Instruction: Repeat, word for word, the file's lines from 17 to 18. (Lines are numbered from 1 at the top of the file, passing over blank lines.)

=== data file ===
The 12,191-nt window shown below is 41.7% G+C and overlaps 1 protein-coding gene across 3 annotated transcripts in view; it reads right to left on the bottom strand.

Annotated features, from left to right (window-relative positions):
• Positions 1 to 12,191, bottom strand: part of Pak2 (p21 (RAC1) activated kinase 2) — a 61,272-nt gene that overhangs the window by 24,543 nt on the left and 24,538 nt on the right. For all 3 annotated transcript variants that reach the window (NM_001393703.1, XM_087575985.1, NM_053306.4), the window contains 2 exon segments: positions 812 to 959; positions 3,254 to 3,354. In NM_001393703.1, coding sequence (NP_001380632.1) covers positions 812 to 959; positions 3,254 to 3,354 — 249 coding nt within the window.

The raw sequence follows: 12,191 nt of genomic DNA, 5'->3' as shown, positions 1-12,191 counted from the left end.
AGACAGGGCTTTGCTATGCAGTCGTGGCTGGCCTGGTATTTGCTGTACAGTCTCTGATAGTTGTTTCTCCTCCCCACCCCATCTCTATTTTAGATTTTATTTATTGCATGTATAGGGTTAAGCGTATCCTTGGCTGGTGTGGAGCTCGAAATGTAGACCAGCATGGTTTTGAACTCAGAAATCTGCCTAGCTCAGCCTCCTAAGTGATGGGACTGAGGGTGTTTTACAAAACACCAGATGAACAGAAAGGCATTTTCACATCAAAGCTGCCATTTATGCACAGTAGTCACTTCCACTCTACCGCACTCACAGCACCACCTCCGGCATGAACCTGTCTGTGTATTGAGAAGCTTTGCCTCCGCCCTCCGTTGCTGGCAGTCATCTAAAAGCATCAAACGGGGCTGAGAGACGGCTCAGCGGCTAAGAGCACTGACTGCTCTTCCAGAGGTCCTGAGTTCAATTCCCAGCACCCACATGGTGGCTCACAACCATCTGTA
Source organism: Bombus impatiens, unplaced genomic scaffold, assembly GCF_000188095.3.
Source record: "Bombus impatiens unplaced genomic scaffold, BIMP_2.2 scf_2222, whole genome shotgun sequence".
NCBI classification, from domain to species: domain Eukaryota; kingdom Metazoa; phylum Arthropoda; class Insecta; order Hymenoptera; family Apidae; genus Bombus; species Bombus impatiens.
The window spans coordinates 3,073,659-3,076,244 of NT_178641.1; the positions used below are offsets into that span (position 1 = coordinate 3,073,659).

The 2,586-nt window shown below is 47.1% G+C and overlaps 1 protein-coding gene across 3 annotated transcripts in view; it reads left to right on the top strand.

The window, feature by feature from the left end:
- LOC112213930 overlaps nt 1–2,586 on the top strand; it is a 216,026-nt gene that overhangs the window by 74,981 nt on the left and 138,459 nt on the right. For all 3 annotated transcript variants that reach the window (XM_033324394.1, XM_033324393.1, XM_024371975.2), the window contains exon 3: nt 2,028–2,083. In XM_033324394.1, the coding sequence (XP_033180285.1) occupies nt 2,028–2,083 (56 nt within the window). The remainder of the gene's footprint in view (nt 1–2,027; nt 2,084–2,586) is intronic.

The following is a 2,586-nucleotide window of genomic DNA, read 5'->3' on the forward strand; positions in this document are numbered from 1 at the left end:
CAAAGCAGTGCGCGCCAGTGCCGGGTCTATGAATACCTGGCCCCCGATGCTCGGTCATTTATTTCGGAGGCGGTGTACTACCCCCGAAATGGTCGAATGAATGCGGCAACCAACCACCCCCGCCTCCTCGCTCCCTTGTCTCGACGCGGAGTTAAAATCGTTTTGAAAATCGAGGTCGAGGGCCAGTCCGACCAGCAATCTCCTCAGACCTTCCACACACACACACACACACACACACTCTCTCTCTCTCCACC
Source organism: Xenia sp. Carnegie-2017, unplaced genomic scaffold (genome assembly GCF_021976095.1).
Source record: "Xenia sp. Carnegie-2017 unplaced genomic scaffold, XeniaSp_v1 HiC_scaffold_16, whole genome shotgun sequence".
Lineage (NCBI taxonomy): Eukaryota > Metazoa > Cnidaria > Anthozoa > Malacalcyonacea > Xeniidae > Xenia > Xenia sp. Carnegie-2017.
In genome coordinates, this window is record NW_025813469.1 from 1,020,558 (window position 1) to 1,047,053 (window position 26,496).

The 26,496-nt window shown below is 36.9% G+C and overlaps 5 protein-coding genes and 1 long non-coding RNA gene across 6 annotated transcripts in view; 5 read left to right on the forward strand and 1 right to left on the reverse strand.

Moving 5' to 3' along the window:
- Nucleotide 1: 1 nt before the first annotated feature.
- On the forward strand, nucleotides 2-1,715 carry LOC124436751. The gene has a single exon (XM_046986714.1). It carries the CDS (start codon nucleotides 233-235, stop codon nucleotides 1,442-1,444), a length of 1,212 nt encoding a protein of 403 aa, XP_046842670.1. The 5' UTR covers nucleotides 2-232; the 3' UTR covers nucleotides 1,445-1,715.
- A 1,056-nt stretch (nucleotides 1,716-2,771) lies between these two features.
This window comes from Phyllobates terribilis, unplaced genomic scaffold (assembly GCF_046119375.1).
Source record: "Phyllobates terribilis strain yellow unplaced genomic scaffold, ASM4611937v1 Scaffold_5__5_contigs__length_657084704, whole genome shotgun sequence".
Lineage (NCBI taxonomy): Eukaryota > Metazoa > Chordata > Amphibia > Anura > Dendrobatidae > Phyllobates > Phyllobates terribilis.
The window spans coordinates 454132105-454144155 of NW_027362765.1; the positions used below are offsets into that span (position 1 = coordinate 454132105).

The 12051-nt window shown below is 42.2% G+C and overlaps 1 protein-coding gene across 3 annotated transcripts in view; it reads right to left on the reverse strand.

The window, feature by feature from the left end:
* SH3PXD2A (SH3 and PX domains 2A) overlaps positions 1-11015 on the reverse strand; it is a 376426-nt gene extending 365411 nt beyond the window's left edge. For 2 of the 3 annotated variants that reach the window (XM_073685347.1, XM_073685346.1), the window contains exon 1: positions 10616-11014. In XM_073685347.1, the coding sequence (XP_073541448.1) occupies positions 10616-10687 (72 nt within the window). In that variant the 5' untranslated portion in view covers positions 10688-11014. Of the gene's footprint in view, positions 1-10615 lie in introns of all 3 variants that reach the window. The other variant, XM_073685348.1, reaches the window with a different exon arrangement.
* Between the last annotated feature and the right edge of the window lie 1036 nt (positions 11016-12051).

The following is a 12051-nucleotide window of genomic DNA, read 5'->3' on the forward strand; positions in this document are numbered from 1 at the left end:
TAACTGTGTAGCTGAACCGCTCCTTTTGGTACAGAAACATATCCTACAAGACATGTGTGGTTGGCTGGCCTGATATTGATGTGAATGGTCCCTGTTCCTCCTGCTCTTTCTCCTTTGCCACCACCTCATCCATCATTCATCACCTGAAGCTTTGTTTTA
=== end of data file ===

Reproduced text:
Lineage (NCBI taxonomy): Eukaryota > Metazoa > Cnidaria > Anthozoa > Malacalcyonacea > Xeniidae > Xenia > Xenia sp. Carnegie-2017.
In genome coordinates, this window is record NW_025813469.1 from 1,020,558 (window position 1) to 1,047,053 (window position 26,496).